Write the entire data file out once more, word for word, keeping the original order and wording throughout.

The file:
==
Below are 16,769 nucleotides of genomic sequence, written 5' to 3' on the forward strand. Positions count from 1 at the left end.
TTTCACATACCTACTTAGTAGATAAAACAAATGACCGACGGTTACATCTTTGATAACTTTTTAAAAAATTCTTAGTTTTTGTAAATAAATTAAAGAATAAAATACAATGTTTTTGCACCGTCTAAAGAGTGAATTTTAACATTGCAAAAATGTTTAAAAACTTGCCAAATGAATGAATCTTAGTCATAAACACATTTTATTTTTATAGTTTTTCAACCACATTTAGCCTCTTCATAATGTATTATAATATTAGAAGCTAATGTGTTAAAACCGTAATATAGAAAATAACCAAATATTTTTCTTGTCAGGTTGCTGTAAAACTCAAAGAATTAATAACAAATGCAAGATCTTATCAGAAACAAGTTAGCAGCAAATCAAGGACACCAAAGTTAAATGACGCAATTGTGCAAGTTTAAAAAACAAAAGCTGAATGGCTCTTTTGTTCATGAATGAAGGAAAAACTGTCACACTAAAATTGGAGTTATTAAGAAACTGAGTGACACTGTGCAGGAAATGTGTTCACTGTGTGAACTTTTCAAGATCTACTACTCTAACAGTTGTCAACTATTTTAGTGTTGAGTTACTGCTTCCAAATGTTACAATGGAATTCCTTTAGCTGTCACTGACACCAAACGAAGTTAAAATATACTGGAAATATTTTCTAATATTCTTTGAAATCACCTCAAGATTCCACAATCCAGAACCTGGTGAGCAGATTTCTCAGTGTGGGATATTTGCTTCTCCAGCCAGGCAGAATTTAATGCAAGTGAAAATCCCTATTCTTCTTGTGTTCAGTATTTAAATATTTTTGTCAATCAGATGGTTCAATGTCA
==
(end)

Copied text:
Below are 16,769 nucleotides of genomic sequence, written 5' to 3' on the forward strand. Positions count from 1 at the left end.
TTTCACATACCTACTTAGTAGATAAAACAAATGACCGACGGTTACATCTTTGATAACTTTTTAAAAAATTCTTAGTTTTTGTAAATAAATTAAAGAATAAAATACAATGTTTTTGCACCGTCTAAAGAGTGAATTTTAACATTGCAAAAATGTTTAAAAACTTGCCAAATGAATGAATCTTAGTCATAAACACATTTTATTTTTATAGTTTTTCAACCACATTTAGCCTCTTCATAATGTATTATAATATTAGAAGCTAATGTGTTAAAACCGTAATATAGAAAATAACCAAATATTTTTCTTGTCAGGTTGCTGTAAAACTCAAAGAATTAATAACAAATGCAAGATCTTATCAGAAACAAGTTAGCAGCAAATCAAGGACACCAAAGTTAAATGACGCAATTGTGCAAGTTTAAAAAACAAAAGCTGAATGGCTCTTTTGTTCATGAATGAAGGAAAAACTGTCACACTAAAATTGGAGTTATTAAGAAACTGAGTGACACTGTGCAGGAAATGTGTTCACTGTGTGAACTTTTCAAGATCTACTACTCTAACAGTTGTCAACTATTTTAGTGTTGAGTTACTGCTTCCAAATGTTACAATGGAATTCCTTTAGCTGTCACTGACACCAAACGAAGTTAAAATATACTGGAAATATTTTCTAATATTCTTTGAAATCACCTCAAGATTCCACAATCCAGAACCTGGTGAGCAGATTTCTCAGTGTGGGATATTTGCTTCTCCAGCCAGGCAGAATTTAATGCAAGTGAAAATCCCTATTCTTCTTGTGTTCAGTATTTAAATATTTTTGTCAATCAGATGGTTCAATGTCA